• ATTiny uses watchdog to run in a sleep state, and periodically wakes to take sensor reading, transmits it, before returning back to sleep
  • Comms between ATTiny and XBee are serial (TX only) and use the raw AT command protocol, rather than API (not enough memory on the CPU to do this). In essence, the TX payload is a string thats written to the serial out.
  • All sensor nodes are based around 2x AA batteries.

The current flavours/variants of sensor are outlined below. Each variant has its own board design based around ATTiny84 vs. ATTiny85, and the sensor type. Typically the ATTiny84 is utilized when more input or output pins are required.

Variant Description Micro Controller Sensor(s) Sample Rate
Current clamp Measures current from 100A home supply, using non-invasive current clamp + Emon lib to calculate power.

Board design (Fritzing): XBeeEmonSensor85_1.0.fzz
Code: XBeeEMONSensor.ino

iot hardware emon sensor
ATTiny85 Current clamp (100A). 1 min, but upload every 10 mins
Temp & Moisture Designed to put in plant pots to monitor and alert on soi moisture. The moisture probes are designed to be disposable (due to gradual corrision) - just 10cm lengths of 18 SWG piano wire.

Board design (Fritzing): XBeeTempMoist-85-1_0.fzz
Code: XBeeTempMoistureSensor2.ino

iot hardware temp moisture sensor
ATTiny85 Moisture probe & TMP36 15 mins
Temp & Pressure General I2C experimental node with BMP085 sensor measuring temperature and barometric pressure.

Board design (Fritzing): XBeeSensor84_1.1.fzz
Code: XBeeBMP085Sensor2.ino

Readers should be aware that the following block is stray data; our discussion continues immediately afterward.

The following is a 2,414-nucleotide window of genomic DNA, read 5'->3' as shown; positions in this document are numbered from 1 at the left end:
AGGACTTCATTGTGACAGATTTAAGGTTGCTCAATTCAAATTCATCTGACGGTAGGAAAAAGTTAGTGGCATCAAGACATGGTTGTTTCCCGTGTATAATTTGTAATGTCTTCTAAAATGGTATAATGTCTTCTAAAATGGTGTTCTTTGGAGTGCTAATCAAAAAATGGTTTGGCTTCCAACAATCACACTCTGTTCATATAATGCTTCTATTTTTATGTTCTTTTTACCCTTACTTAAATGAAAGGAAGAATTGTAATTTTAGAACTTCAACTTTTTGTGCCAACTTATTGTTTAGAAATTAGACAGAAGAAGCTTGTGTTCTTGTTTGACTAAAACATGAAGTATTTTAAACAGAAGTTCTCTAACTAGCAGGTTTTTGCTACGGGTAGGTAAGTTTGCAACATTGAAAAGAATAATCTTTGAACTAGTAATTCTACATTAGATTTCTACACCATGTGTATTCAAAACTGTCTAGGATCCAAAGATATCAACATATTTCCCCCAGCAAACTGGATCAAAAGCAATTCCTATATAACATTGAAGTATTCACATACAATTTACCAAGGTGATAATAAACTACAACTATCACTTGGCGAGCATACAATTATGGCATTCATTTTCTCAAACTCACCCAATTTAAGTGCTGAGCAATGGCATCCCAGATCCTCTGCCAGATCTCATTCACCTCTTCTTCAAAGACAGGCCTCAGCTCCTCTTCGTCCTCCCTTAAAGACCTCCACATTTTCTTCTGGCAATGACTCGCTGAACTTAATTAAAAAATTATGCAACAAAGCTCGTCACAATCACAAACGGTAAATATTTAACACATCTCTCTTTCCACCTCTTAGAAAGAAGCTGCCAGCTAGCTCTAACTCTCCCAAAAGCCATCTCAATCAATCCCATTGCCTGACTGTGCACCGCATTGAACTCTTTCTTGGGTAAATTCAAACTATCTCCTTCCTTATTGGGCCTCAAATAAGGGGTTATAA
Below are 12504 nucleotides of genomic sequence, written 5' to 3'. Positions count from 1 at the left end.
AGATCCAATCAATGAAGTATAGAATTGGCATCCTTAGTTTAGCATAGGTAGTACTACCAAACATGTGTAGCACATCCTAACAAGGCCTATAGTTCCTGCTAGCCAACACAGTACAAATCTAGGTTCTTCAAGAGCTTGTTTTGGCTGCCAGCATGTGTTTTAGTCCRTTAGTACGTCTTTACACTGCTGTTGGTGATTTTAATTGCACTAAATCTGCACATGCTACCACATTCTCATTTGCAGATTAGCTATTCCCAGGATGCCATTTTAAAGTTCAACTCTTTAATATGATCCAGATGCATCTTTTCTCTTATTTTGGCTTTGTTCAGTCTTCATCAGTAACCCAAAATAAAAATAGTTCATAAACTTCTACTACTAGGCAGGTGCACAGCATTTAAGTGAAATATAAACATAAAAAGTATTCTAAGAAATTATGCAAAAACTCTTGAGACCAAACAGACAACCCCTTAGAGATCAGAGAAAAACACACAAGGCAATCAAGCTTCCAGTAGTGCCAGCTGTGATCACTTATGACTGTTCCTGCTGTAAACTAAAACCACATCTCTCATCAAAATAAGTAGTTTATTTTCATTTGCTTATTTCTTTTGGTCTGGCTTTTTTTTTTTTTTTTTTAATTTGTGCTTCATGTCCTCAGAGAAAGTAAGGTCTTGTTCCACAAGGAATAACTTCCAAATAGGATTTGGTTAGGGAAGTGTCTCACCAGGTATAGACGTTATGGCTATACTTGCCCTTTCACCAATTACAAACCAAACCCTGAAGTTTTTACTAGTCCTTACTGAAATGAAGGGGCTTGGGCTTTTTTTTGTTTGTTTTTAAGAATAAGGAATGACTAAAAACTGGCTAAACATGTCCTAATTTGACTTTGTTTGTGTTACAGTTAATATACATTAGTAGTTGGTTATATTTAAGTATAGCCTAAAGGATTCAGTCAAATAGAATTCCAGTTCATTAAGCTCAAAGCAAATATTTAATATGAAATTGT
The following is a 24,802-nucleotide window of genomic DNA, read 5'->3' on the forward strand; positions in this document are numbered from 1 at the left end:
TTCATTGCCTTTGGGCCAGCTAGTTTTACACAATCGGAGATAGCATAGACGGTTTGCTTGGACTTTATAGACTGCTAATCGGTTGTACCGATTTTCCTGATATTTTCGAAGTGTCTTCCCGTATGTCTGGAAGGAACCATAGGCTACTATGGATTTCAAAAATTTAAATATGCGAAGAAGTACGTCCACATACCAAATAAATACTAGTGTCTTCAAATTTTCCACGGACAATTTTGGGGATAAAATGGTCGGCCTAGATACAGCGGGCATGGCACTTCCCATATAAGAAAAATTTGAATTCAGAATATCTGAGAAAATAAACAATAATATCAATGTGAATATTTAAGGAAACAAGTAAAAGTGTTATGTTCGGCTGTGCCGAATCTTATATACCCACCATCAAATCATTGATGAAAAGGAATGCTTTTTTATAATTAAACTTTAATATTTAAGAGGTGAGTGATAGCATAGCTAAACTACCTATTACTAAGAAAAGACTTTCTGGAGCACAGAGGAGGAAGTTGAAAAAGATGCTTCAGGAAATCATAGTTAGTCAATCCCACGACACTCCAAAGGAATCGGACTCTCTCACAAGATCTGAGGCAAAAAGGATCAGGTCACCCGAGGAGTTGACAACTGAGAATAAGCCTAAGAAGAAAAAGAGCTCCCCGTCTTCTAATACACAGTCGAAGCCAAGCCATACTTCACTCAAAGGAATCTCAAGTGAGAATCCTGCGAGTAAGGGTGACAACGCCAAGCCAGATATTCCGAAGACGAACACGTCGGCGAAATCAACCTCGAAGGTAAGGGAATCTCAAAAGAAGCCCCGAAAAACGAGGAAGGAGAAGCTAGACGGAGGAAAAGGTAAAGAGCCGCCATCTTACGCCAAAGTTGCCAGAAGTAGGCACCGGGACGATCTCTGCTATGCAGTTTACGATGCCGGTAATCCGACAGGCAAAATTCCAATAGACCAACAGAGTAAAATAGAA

iot hardware temp pressure sensor
ATTiny84 BMP085 15 mins
Temp First sensor node iteration, a simple temperature sensor for measuring ambient room temp.

Board design (Fritzing): XBeeSensor85_1.2.fzz
Code: XBeeTempSensor2.ino

iot hardware temp sensor
ATTiny85 TMP36 15 mins

As you can see from the sample rate column, the CPU logic (which I'll describe in a minute), separates the "sample" and "upload" stages, meaning that multiple samples can be taken, then bulk uploaded. This was designed through testing, as it was found that the most expensive (power) step is enabling the XBee radio, and sending the data. This approach was developed for the mains sensor to enable a sample rate of 1 min whilst maximizing the battery life. See graph below on battery life durations. All other nodes typically stick to a "sample" + "send" cycle of 15 mins, ie wake up, sample, send to hub, then back to sleep.

The graph below shows historical discharge times. Headlines:

  • Mains sensor ~1 year
  • Moisture sensor ~4 years
  • Pressure & Temp sensor (BMP085) ~4 years
  • Single temp sensor (TMP36) ~ 6 years

Historical sensor node, battery discharge times
Historical sensor node, battery discharge times

Switch Nodes

At present there is only a single variant of the switch node and only really one in operation. The switch nodes differ from the sensor nodes in that:

  • Contains no sensors.
  • Contains 2x TIP120G darlington transistors for 12v switching
  • Designed to be powered all the time (typically by 12v)
  • No micro-controller, instead using the output pins on the XBee itself connected to TIP120G darlington transistors.
  • Since these nodes are powered, the XBee radios are configured as routers rather than endpoints, which helps boost the mesh network.

Switch board, unpopulated
Switch board, unpopulated

In essence, the board is simply acting as a framework to allow the XBee output pins to switch a 12v DC load. In the current use case, I have a 12v solenoid water valve attached to each "channel", hence providing water flow control to 2x routes, which are feed from mains water supply.


I have been looking at a "water butt + 12v pump" variant, but can't seem to get the right water pressure. However, the electronics and approach is exactly the same, just switching a 12v pump, rather than a solenoid valve.

Hue & Energenie

Whilst these aren't physical nodes, the local hub is communicating to both Hue and Energenie controllers on my local home network (IP based). At this stage, its more of an experiment.

More blog posts in this series: